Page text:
Gov. Mike Beebe waxes a bit philosophical in his weekly radio address this week, which begins what he has vowed is his last year in public office, a stint that began with the election of 1982.
Public service carries less prestige today, he said. Gridlock has “compounded cynicism toward government.” Last year featured three state officials misusing public or campaign money, he noted, but named no names or parties.
He sees some positives. Arkansas has seen a slower advancement of “insincere and divisive rhetoric.” He still believes choices are made based on persons voters can best relate to, rather than party labels. (He wishes.) And, he says, there are good people in office. But vigilance — about the money feeding the process and about the qualifications of candidates — remains vital.
His full remarks follow:
The beginning of 2014 marks the start of another election year, although modern election cycles seem to run beyond any 12-month calendar. This also begins my last year in political office, a career that started with the 1982 election when I ran unopposed for the State Senate. Much has changed in Arkansas politics in the 32 years since then, but two realities remain true: we still need good people to stand for office and serve, and Arkansas campaigning remains a directly personal effort.
Elected public service has continued to become a less appealing pursuit for many Americans and Arkansans in recent years. Increasingly strident ideologies and political gridlock have only compounded cynicism toward government. This is especially true on the federal level, where members of Congress seem to bicker more and more while accomplishing less and less with each passing year.
On the State level, we’ve just finished a year featuring three high-profile cases of State officials misusing taxpayer and/or campaign monies in violation of the public trust. This further erodes our citizens’ confidence in government, and can taint the image of other public officials whose actions are ethical and responsible. Public service does not carry the prestige it once did in America. And for years I have implored young professionals, students and concerned citizens to help change that for our nation to reach its full potential and stay competitive globally.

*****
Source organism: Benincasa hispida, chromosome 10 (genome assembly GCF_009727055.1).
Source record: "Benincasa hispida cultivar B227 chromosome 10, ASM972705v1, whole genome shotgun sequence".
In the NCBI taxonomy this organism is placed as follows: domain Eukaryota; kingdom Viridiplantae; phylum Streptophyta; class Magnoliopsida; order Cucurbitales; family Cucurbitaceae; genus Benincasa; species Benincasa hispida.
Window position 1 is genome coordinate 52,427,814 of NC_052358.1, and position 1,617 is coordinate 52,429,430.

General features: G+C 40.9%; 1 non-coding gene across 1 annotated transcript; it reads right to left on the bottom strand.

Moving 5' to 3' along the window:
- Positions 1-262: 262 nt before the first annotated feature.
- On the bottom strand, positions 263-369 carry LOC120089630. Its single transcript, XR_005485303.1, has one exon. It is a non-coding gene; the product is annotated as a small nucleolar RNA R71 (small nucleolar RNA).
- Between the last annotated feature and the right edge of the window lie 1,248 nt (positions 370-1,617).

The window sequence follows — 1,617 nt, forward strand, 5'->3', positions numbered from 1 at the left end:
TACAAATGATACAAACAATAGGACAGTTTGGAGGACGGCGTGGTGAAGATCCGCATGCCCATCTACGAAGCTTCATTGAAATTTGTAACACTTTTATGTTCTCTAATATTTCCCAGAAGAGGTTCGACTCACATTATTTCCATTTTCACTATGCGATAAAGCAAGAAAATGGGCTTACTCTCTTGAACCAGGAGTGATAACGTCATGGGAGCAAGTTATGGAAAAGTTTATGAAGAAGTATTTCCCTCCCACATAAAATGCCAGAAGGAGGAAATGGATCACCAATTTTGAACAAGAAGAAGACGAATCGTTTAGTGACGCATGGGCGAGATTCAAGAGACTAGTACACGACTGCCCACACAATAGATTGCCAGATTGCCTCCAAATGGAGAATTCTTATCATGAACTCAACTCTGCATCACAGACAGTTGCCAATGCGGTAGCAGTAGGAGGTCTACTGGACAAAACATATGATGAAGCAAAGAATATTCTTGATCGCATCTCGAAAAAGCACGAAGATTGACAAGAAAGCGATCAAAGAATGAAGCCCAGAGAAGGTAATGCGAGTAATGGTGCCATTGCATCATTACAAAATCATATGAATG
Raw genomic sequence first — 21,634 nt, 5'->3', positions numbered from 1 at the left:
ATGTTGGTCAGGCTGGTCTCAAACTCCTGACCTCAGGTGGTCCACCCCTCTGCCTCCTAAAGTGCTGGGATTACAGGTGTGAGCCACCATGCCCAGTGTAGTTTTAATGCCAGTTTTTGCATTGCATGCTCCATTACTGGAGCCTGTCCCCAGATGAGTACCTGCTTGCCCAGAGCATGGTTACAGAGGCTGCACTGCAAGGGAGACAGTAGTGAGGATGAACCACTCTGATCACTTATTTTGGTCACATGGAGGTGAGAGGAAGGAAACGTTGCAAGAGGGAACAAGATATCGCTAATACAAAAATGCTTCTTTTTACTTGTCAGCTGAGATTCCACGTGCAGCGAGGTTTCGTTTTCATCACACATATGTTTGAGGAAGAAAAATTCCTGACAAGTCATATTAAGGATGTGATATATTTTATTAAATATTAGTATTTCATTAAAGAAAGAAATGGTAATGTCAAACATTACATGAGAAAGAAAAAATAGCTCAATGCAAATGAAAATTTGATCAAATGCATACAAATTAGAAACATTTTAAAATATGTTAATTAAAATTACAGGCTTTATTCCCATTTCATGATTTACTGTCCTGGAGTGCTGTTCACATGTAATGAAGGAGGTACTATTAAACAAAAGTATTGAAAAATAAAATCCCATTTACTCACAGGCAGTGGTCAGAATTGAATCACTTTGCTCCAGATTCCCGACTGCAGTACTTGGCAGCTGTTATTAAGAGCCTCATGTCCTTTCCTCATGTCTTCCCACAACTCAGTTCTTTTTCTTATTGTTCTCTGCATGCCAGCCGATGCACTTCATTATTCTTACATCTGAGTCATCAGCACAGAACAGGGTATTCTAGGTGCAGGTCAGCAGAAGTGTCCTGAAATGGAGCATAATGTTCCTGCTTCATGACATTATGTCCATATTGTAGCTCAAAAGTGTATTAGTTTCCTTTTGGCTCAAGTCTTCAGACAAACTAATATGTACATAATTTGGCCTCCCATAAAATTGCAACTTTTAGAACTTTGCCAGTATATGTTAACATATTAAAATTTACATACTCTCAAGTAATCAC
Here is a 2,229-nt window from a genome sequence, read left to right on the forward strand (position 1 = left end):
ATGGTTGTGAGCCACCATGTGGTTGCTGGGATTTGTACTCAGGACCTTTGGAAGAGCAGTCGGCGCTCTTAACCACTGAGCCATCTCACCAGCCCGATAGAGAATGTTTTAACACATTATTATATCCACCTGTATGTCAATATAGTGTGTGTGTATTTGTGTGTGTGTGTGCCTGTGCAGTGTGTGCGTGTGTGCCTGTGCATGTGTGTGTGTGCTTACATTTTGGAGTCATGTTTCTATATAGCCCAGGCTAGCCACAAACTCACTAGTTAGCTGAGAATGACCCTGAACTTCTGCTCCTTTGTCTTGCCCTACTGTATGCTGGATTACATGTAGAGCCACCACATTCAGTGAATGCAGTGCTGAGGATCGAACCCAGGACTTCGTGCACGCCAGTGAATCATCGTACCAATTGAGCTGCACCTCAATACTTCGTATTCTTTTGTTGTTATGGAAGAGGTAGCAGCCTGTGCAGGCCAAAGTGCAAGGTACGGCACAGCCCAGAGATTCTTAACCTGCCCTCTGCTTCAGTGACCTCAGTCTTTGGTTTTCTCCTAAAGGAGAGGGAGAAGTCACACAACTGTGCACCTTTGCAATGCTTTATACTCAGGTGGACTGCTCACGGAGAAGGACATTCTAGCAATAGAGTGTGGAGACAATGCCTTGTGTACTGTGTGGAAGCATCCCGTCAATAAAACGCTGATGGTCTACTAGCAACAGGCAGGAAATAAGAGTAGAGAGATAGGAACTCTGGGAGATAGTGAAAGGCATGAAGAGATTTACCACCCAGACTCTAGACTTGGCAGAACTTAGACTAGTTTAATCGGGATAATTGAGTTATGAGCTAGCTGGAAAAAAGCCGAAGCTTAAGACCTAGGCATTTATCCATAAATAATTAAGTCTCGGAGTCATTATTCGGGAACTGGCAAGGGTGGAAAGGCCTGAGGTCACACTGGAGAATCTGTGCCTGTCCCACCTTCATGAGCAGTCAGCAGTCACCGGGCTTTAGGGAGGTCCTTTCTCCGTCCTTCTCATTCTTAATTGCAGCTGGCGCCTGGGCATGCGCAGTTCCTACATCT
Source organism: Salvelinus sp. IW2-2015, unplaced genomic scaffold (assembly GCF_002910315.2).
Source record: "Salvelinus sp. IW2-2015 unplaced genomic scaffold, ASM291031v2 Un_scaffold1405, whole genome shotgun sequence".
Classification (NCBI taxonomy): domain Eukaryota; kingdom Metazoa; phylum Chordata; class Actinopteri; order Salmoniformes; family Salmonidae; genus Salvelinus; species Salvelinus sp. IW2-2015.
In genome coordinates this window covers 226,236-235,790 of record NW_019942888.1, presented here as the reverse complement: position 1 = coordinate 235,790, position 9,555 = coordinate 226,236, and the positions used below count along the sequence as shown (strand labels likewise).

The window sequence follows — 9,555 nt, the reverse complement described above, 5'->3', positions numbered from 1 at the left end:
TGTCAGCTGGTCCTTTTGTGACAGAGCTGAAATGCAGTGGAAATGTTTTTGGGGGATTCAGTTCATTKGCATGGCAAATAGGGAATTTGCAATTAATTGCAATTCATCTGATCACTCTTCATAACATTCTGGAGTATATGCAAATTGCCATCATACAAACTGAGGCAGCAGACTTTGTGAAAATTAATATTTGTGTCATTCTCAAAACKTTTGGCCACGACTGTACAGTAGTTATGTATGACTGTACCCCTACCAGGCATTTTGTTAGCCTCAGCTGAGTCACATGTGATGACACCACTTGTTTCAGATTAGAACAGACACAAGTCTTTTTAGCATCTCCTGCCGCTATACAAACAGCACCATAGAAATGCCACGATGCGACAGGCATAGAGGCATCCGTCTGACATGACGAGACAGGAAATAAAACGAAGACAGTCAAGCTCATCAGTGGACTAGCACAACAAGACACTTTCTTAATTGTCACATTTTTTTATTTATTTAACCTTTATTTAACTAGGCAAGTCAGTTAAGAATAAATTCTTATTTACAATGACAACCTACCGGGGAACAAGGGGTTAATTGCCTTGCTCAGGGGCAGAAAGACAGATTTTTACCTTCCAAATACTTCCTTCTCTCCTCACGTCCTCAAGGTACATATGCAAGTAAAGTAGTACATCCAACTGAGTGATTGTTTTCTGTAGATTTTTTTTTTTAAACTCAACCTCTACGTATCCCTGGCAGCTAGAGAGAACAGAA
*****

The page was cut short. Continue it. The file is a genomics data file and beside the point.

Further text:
While insincere and divisive rhetoric has crept into Arkansas politics, it has advanced slower here because our politics remain retail and local. Even in a state of nearly three million, voters are more likely to meet their candidates face to face. Arkansans historically make their choices based on the persons they can best relate to and take at their word rather than by following party labels. Most want the truth, regardless of whether or not it’s what they want to hear. Unfortunately, some politicians continue taking the opposite tactic, setting unachievable standards, or vowing to take on fights that are outside the purview of their office. In the end, our voters see whether accomplishments in office match promises on the campaign trail.
Just as important as having knowledgeable candidates with good intentions is having an informed and active electorate. Even though we enjoy the benefits of living in the United States and in Arkansas, often fewer than 40-percent of us take part in the democratic process. Sometimes, the low voter turnout results from frustration with politics and the political process. But just as often, people with limited time available between work and caring for families simply don’t make voting a high priority. For our government to provide the best services and policies, it is imperative that the electorate understands the issues and chooses the right people to address them.
Arkansas has a lot of good public officials, and I’ve had the pleasure of working with men and women on both sides of the aisle who have made our State proud, including in the year just ended. With ever-increasing outside money influencing the election process, however, we have to remain vigilant about knowing where campaign information comes from. And we must engage our candidates, so that we have the most confidence possible when voting this November. It is our privilege and our obligation.